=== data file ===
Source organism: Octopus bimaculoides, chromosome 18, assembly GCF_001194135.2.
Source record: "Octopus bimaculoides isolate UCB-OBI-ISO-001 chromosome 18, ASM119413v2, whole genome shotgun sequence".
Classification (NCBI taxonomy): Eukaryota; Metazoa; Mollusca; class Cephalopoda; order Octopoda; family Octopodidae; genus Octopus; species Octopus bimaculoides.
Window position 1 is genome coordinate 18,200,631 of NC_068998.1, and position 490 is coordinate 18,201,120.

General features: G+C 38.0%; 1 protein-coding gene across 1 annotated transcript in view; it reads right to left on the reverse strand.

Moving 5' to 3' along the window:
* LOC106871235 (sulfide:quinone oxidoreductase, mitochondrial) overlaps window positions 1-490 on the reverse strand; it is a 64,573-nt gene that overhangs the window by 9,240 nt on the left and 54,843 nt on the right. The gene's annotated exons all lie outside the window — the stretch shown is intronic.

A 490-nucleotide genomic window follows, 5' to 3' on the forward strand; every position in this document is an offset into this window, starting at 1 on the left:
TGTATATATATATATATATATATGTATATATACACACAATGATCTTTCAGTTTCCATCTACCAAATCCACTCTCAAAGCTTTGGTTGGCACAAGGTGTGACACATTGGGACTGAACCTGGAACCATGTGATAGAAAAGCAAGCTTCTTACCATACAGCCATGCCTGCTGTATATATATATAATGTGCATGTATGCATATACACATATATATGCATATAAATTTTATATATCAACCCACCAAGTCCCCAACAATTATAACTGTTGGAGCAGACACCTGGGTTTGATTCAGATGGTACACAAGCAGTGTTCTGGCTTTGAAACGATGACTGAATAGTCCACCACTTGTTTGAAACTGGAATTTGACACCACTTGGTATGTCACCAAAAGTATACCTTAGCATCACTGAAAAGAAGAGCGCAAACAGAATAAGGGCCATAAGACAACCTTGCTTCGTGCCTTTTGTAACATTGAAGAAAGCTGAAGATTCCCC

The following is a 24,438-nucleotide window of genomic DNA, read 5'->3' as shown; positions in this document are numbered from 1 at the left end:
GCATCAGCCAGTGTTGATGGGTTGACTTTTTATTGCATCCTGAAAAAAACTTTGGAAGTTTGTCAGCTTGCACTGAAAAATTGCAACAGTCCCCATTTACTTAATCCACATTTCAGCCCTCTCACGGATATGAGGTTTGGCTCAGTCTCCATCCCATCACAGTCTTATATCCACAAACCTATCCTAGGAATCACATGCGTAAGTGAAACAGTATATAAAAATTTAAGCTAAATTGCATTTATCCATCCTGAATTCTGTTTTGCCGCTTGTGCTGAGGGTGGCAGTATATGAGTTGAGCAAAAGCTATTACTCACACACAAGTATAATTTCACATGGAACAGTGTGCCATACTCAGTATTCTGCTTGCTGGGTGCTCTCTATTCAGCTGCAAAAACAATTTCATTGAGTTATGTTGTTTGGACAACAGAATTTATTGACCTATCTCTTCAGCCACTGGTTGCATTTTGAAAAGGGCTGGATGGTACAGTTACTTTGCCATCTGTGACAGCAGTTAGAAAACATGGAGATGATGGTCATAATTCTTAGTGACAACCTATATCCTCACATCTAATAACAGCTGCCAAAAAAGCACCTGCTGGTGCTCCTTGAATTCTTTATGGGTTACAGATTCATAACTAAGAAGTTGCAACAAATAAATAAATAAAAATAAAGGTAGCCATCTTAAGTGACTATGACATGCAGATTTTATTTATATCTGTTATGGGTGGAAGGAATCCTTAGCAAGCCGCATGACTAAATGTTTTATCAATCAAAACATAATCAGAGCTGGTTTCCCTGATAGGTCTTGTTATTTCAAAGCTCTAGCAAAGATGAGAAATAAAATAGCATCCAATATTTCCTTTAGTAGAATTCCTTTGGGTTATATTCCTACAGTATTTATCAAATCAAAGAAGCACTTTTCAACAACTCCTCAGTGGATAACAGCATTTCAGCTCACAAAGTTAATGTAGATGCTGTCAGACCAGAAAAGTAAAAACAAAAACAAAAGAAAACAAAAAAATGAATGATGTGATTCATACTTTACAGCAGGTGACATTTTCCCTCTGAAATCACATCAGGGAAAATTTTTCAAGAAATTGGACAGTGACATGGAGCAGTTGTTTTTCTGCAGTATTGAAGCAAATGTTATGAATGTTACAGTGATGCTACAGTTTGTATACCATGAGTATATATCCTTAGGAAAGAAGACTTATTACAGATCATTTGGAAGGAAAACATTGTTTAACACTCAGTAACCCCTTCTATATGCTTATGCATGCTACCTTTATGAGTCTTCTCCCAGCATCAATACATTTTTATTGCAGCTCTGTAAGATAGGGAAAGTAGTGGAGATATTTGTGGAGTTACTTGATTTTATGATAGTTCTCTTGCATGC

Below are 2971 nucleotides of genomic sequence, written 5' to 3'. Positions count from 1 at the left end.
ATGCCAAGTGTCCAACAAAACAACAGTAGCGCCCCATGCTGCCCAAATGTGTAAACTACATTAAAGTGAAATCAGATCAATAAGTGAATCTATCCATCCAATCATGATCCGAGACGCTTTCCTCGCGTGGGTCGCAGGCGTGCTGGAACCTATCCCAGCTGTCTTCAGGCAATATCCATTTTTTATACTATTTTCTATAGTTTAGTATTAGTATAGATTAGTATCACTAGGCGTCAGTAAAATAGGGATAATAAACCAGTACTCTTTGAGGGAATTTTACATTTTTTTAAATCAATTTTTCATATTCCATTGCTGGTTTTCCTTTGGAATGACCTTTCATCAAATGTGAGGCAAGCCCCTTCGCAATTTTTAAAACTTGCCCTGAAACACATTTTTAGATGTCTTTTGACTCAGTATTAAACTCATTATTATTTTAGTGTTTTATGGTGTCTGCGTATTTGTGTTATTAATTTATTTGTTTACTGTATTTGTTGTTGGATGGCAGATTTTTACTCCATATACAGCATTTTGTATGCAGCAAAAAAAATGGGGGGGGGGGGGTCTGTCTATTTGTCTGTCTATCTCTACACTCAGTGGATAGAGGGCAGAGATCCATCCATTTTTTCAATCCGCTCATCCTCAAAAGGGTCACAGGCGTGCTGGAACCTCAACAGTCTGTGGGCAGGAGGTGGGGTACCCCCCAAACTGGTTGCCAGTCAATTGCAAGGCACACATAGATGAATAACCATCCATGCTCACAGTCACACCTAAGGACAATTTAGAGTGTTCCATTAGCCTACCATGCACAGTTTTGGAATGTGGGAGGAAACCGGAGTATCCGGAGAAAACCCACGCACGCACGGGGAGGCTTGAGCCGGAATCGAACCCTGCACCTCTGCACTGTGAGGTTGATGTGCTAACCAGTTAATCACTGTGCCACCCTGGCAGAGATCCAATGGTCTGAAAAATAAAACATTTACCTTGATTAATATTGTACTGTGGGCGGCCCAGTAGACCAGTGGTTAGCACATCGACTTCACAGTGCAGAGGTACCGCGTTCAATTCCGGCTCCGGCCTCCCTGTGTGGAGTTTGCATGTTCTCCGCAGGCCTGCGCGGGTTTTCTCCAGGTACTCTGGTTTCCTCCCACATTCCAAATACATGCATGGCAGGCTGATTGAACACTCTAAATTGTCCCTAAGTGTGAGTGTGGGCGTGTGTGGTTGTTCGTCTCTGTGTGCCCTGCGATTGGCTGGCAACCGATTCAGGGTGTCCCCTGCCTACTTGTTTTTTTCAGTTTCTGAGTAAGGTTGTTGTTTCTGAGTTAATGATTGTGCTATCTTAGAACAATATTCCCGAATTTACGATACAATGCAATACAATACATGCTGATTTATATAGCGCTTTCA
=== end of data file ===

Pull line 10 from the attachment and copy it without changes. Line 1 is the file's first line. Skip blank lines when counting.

The following is a 24,438-nucleotide window of genomic DNA, read 5'->3' as shown; positions in this document are numbered from 1 at the left end: